Paschal Donohoe also stressed the vaccine roll-out as ‘biggest driver’ of Ireland’s economy this year and next.
FINANCE MINISTER PASCHAL Donohoe has said the vaccine roll-out will be the single biggest determining factor in how the Irish economy recovers this year and next year.
The minister said the correlation between the vaccine roll-out and the ability of businesses to reopen is crucial, as he also highlighted government hopes that any money saved by people during the pandemic would remain in this country.
He said the government was “looking at any ways” to do this but acknowledged that people may spend it on foreign holidays.
Donohoe was speaking to reporters following a virtual Eurogroup meeting of finance ministers yesterday, of which he is the current president. The Eurogroup had received an update on the Covid-19 situation from Dr Mike Ryan and Dr Bruce Aylward of the World Health Organisation
In a statement following the meeting, Donohoe said a European Commission forecast had predicted economic growth would resume in the spring of this year under the premise of a gradual reopening of Euro-area economies.
Asked about this this afternoon, Donohoe said he believes this assumption is accurate because it assumed a “very gradual” reopening.
He added that in the fourth quarter of last year, when countries re-introduced severe restrictions, economies did not decline by as much as they did during the first lockdown.
“It does indicate that employers in different parts of the European economy did become more adept at keeping their businesses viable and operational, while also adhering to the public health guidance,” he said.
In its quarterly economic bulletin published last month, Ireland’s Central Bank forecast an “improved outlook” for the second half of 2021. The report said there could be “a potential surge in demand” as a result of the vaccination programme allowing for the easing of public health restrictions.
Donohoe said that he was “very encouraged” by Ireland’s early vaccination programme adding that we will “vaccinate many, many of our citizens at great speed” when our stock of vaccines increases.
He said the surge in demand referenced by the Central Bank partly relates to savings people have made during the pandemic, but added that the reopening of businesses is a much more important aspect of how vaccines should help the economy.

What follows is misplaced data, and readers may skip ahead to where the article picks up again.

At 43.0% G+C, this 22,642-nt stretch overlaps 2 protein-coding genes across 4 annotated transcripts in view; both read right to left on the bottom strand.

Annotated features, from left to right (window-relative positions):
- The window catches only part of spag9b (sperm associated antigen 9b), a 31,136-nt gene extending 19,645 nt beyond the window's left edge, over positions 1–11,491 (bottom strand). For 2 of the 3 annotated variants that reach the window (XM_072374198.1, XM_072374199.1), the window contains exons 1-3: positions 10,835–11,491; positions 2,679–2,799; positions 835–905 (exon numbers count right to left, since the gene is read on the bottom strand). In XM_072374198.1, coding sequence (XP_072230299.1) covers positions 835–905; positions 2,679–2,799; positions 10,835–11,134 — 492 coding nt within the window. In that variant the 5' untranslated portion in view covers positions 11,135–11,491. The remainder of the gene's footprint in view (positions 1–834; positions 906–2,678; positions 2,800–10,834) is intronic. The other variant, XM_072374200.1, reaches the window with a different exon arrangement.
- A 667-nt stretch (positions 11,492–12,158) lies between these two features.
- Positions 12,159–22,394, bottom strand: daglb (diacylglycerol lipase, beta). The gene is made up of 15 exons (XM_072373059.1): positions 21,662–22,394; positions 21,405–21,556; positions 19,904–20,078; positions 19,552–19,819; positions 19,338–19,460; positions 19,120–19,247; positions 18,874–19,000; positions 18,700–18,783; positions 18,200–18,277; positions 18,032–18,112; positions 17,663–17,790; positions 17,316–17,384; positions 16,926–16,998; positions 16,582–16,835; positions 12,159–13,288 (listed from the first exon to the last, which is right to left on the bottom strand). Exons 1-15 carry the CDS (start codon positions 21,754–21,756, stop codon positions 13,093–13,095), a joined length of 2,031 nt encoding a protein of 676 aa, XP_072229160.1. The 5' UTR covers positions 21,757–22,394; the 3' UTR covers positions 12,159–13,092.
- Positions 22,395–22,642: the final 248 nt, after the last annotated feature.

It’s the correlation between a vaccination program and the ability of an economy to open that I believe it will be the biggest driver of economic performance in 2021 and in 2022, rather than the release of savings into our economy.
Donohoe also dismissed concerns that there would be a gap in the speed of reopening on both sides of the border due to the quick pace of Northern Ireland’s vaccine roll-out.
He said he believes that most governments including the UK will “take a cautious approach” to reopening.
On the question of savings, Donohoe said that the Central Statistics Office has provided estimates of the value of savings within our economy that have reached “between 28-30% of the value of all of the income within our economy”.
“So it was a huge surge in savings, driven by our success in protecting income and also driven by the opportunities not being there to spend savings in the way they are normally there,” he said.
Asked if these savings could drive demand in the housing sector for example, the minister said he would imagine some of it would be used by people going on holiday but that the government would hope to encourage spending that would “benefit our economy”.
If that money is spent, for example, in purchasing imports we do benefit from a tax point of view but other economies benefit from a transaction point of view. If the public health restrictions were to change and travel outside of Ireland was allowed, I would imagine that some of the savings that was set aside by people not being able to go on holiday outside of Ireland would be used at that point.
“We will certainly be looking at any ways that are open to us to give opportunities for that spending to be used in such a way that will benefit our economy,” he said.
The minister added that the government would hope that Irish exporters could similarly benefit from people spending savings from abroad.
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The government’s main Covid-19 business supports, the Employment Wage Subsidy Scheme (EWSS) and the Covid Restrictions Support Scheme (CRSS), are in place until at least the end of March and Donohoe has said that “no formal decision” has been made yet on extending them.
He said however that it’s likely the supports will remain in place as long as public health guidance forces businesses to close.
“We will make a decision about these policies soon enough because, particularly in relation to the Employment Wage Subsidy Scheme, I know that how employers at the moment need guidance on what the level of funding will be there as we move into the period before the summer. And I know in the absence of that kind of kind of guidance in make things even more difficult for them.”